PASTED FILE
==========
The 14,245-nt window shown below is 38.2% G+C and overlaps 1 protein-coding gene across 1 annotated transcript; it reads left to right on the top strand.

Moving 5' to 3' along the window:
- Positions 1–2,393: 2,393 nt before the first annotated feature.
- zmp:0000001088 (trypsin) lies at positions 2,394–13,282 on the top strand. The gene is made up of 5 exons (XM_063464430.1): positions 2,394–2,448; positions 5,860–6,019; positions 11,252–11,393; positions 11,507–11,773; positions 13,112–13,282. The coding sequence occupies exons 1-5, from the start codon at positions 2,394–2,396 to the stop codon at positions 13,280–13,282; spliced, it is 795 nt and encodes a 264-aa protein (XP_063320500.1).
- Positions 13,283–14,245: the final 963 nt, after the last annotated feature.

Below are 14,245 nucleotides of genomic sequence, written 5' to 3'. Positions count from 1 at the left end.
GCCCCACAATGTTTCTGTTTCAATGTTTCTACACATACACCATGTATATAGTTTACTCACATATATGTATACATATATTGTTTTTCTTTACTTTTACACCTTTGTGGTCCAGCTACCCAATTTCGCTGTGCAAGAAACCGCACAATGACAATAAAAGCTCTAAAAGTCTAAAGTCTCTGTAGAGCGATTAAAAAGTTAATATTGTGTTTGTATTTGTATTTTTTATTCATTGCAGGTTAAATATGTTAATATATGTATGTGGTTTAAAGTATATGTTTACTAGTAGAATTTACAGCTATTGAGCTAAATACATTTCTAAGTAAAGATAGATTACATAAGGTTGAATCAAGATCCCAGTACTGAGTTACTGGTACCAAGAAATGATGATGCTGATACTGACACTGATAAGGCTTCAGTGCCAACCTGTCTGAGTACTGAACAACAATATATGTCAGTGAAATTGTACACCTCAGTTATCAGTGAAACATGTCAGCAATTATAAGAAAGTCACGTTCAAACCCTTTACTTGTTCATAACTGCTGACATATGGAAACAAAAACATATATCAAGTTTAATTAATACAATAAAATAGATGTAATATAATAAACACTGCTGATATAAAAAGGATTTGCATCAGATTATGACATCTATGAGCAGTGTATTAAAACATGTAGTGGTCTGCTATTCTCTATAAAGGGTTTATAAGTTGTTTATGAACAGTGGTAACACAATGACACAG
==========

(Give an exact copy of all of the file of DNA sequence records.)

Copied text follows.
The 14,245-nt window shown below is 38.2% G+C and overlaps 1 protein-coding gene across 1 annotated transcript; it reads left to right on the top strand.

Moving 5' to 3' along the window:
- Positions 1–2,393: 2,393 nt before the first annotated feature.
- zmp:0000001088 (trypsin) lies at positions 2,394–13,282 on the top strand. The gene is made up of 5 exons (XM_063464430.1): positions 2,394–2,448; positions 5,860–6,019; positions 11,252–11,393; positions 11,507–11,773; positions 13,112–13,282. The coding sequence occupies exons 1-5, from the start codon at positions 2,394–2,396 to the stop codon at positions 13,280–13,282; spliced, it is 795 nt and encodes a 264-aa protein (XP_063320500.1).
- Positions 13,283–14,245: the final 963 nt, after the last annotated feature.

Below are 14,245 nucleotides of genomic sequence, written 5' to 3'. Positions count from 1 at the left end.
GCCCCACAATGTTTCTGTTTCAATGTTTCTACACATACACCATGTATATAGTTTACTCACATATATGTATACATATATTGTTTTTCTTTACTTTTACACCTTTGTGGTCCAGCTACCCAATTTCGCTGTGCAAGAAACCGCACAATGACAATAAAAGCTCTAAAAGTCTAAAGTCTCTGTAGAGCGATTAAAAAGTTAATATTGTGTTTGTATTTGTATTTTTTATTCATTGCAGGTTAAATATGTTAATATATGTATGTGGTTTAAAGTATATGTTTACTAGTAGAATTTACAGCTATTGAGCTAAATACATTTCTAAGTAAAGATAGATTACATAAGGTTGAATCAAGATCCCAGTACTGAGTTACTGGTACCAAGAAATGATGATGCTGATACTGACACTGATAAGGCTTCAGTGCCAACCTGTCTGAGTACTGAACAACAATATATGTCAGTGAAATTGTACACCTCAGTTATCAGTGAAACATGTCAGCAATTATAAGAAAGTCACGTTCAAACCCTTTACTTGTTCATAACTGCTGACATATGGAAACAAAAACATATATCAAGTTTAATTAATACAATAAAATAGATGTAATATAATAAACACTGCTGATATAAAAAGGATTTGCATCAGATTATGACATCTATGAGCAGTGTATTAAAACATGTAGTGGTCTGCTATTCTCTATAAAGGGTTTATAAGTTGTTTATGAACAGTGGTAACACAATGACACAG